What Makes Sour Candy Sour?

There is a profound line in the play "Henry VI: Part 3" by William Shakespeare in which the beleaguered king says, "Let me embrace thee, sour candy, for wise men say it is the wisest course." Alright, fine, we're warping the bard's words a little bit there. The actual line refers to "sour adversity," but we think our rendition imparts even greater wisdom. Indeed, for those who love sour flavors, there can be no wiser choice. There are many for whom the taste for sour candy transcends descriptors such as "like" and "love," reaching a point that can only be described as a candy obsession. Even when it feels like the skin of your tongue is about to peel clean off, it's hard to stop eating sour candy. It's the quintessential example of "hurts so good."

If these words apply to you, you're in good company. This is doubly true if you live in Illinois, Maine, Massachusetts, Nebraska, or New York, where Sour Patch Kids stole the top spot in our ranking of the most popular Halloween candy in each state, per CandyStore.com. Louisiana also deserves a special shoutout for its love of Lemonheads, too often underrated among sour treats. Whether or not you like the taste, you may have wondered at some point what makes sour candy sour. For the most part, it comes down to one basic (or rather, acidic) ingredient.

The source of sour

One visual feature that most sour candies have in common is a coating of white powder. One of the greatest joys for sour candy lovers is getting to the bottom of the bag and finding a stockpile of excess powder that you can dump straight into your mouth for one final hit of that sour, sour goodness. As you've probably suspected, this powder is the key to sour candy's flavor, and pastry chef Paola Velez told Food & Wine that it's really citric acid, the same compound that lends a tangy taste to lemons and limes. Citric acid is not exclusive to citrus though, as Healthline reveals that nearly every tart fruit, including raspberries, pineapple, and cherries draws flavor from it. You'll even find citric acid in tomatoes.

The citric acid used to make sour candy rarely comes directly from fruits, as extracting it is a very costly process. Plus, according to Whole Food Earth, the demand for citric acid exceeds the world's supply of citrus. Fortunately, there's another way to produce citric acid: microbial fermentation. It begins by feeding sugar to a type of fungus called Aspergillus, which is commonly used in pharmaceuticals. Over time, the fungus ferments, much like yeast ferments in beer, producing citric acid. Other types of acid may also show up in your candy. For instance, WIRED reports that the super-sour nature of Warheads comes from a combination of citric acid, malic acid (found in apples), and ascorbic acid (vitamin C).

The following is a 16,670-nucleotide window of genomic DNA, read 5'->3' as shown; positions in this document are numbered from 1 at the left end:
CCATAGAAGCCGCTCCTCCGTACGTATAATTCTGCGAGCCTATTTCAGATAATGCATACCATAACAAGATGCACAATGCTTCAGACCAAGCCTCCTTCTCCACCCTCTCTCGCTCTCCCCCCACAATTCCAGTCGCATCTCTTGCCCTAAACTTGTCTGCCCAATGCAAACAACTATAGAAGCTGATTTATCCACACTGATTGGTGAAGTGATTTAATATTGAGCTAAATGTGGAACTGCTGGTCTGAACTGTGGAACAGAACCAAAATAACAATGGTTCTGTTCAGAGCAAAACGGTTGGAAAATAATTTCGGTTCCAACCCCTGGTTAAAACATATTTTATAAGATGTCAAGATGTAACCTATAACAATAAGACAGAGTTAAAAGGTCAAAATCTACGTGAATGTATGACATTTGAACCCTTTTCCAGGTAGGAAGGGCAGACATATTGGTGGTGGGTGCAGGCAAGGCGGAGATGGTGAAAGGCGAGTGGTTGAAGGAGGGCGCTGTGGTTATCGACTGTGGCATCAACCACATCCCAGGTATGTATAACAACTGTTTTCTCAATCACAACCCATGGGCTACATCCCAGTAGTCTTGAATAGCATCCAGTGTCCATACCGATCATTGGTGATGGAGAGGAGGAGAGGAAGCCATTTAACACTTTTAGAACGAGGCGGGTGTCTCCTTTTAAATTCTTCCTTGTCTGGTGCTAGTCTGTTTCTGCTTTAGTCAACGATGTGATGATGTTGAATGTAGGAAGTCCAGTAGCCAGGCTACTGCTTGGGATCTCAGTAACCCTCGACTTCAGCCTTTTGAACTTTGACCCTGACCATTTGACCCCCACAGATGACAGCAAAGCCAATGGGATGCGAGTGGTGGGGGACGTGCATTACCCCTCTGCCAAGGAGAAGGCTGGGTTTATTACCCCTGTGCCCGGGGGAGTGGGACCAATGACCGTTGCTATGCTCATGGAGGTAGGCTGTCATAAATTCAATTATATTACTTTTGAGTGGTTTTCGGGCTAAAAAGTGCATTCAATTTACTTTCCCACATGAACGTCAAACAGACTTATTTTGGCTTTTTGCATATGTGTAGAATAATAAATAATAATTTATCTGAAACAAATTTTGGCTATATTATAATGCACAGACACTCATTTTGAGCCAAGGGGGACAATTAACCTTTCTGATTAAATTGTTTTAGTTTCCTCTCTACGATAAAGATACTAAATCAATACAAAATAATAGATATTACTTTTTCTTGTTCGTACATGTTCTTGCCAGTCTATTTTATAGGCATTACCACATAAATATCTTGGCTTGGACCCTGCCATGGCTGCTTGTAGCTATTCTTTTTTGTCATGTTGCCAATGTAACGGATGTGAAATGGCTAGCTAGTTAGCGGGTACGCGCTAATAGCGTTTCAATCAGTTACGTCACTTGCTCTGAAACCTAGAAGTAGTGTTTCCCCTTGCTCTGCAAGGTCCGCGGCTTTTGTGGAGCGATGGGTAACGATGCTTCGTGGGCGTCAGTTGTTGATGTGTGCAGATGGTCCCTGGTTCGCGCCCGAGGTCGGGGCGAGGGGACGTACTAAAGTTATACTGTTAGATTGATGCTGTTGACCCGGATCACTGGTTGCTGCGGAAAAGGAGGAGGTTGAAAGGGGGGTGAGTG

Other uses for citric acid

Citric acid is a versatile ingredient, and while it is best known as a sour flavor agent, it has many other uses as well. Paola Velez tells Food & Wine that she uses small amounts of citric acid in desserts like custard and vanilla wafers to ensure that the sweetness does not become overpowering. It can also be used to enhance the flavor of ingredients that already have some tartness to them, a useful feature when you're making desserts with a major fruit component. Another good tip comes from Epicurious, which suggests using citric acid powder in place of lemon juice or vinegar when you want to add a tart kick to your food without compromising the texture by adding a liquid element.

As much as we love sourness, the most important uses of citric acid have nothing to do with the way it tastes. ScienceDirect reveals that citric acid has notable antioxidative effects. It has been used to some degree in medicine, but this feature is also significant from a cooking standpoint. Food & Wine points out that citric acid is very useful for preserving food because it inhibits bacteria from growing. This fact, coupled with its tartness, is why you often find citric acid in jam. It can also be used to preserve the natural color of some foods. Epicurious notes that many fruits, avocados being a notable example, turn brown as they oxidize, but citric acid can prevent this.